Tag Archives: Stuart Meltzer
In Zoetic Stage’s premiere Dracula, the vampire is a sexist pig (as are several men in the play). The protagonists are strong-willed proto-feminists. Together, they embody a society struggling with re-envisioning what self-empowered women can and should be. Michael McKeever’s script as directed by Stuart Meltzer presents social commentary told with droll, wry and self-aware humor, and the retelling of the classic horror narrative.
When Elena Maria Garcia, one of the finest comediennes in the region, and Stuart Meltzer, one of the finest directors, team up to co-write Fuácata! (Or a Latina’s Guide to Surviving the Universe) at Zoetic Stage, it’s cause for celebration.
The stirring musical Fun Home is a detective story in which the mystery is never solved, but the investigator comes to terms with the existence of the enigma. What Zoetic Stage’s triumphant production does better than the Tony-winning production is its depiction of the unalloyed joy and bottomless agony of discovery in that journey.
Dancing Lessons is punctuated with interpersonal strife, frustration, heartache and some very funny moments. But mostly Zoetic Stage’s production is a warm quiet sustained smile for a warm quiet early spring night.
They are unlike any trials you have ever seen on Law & Order. Zoetic Stage’s world premiere of Christopher Demos-Brown’s Wrongful Death And Other Circus Acts is a hilarious but merciless satire on the civil legal profession by, indeed, setting the evening in and as a highly stylized circus.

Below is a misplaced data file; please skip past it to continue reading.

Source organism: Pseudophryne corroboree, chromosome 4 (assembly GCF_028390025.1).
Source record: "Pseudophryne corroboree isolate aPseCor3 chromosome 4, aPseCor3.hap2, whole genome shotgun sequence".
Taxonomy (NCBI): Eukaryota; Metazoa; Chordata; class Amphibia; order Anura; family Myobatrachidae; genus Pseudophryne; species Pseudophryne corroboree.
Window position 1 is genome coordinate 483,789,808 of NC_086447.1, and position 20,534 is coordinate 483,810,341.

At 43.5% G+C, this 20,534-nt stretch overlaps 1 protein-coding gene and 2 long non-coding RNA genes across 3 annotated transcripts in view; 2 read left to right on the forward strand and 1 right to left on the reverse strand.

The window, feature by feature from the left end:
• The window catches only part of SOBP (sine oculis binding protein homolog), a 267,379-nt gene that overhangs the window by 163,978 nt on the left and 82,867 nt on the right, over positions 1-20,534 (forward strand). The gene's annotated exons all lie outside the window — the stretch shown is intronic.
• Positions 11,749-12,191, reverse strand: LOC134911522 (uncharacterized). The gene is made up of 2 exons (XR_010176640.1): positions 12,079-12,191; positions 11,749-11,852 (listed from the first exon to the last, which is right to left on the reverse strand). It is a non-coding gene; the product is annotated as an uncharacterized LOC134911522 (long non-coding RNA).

Christopher Demos-Brown has a world premiere Friday of Wrongful Death And Other Circus Acts at Zoetic Stage, but his play American Son is slated to open on Broadway in November.
One pleasure of a theater critic’s job are these year-end retrospectives that require looking back at reviews and be reminded, “Oh, yeah, that was really great. And right, there was that. And how could I forget that one?”
The cat and mouse game in Zoetic Stage’s Topdog/Underdog moves as swiftly and cunningly as the two characters’ dexterity in the shell game, which in this case is three-card monte, a street hustle card con. This is already one of those must-sees.
The stage is a fungible place. Sets can transform, actors can fly, characters can break walls, especially the fourth. There is limitless potential in the blank canvas of floorboards and lighting, as Stuart Meltzer’s gently experimental The Goldberg Variations reminds us at Island City Stage.
Michael McKeever, a beloved and prolific figure in local theater, set a record Monday when he won his eighth Best New Work at Monday’s Carbonell Awards for the scorching drama After, but he was unable to accept the honor personally because he was in New York City the night before the opening of his play Daniel’s Husband, which won the same prize last year.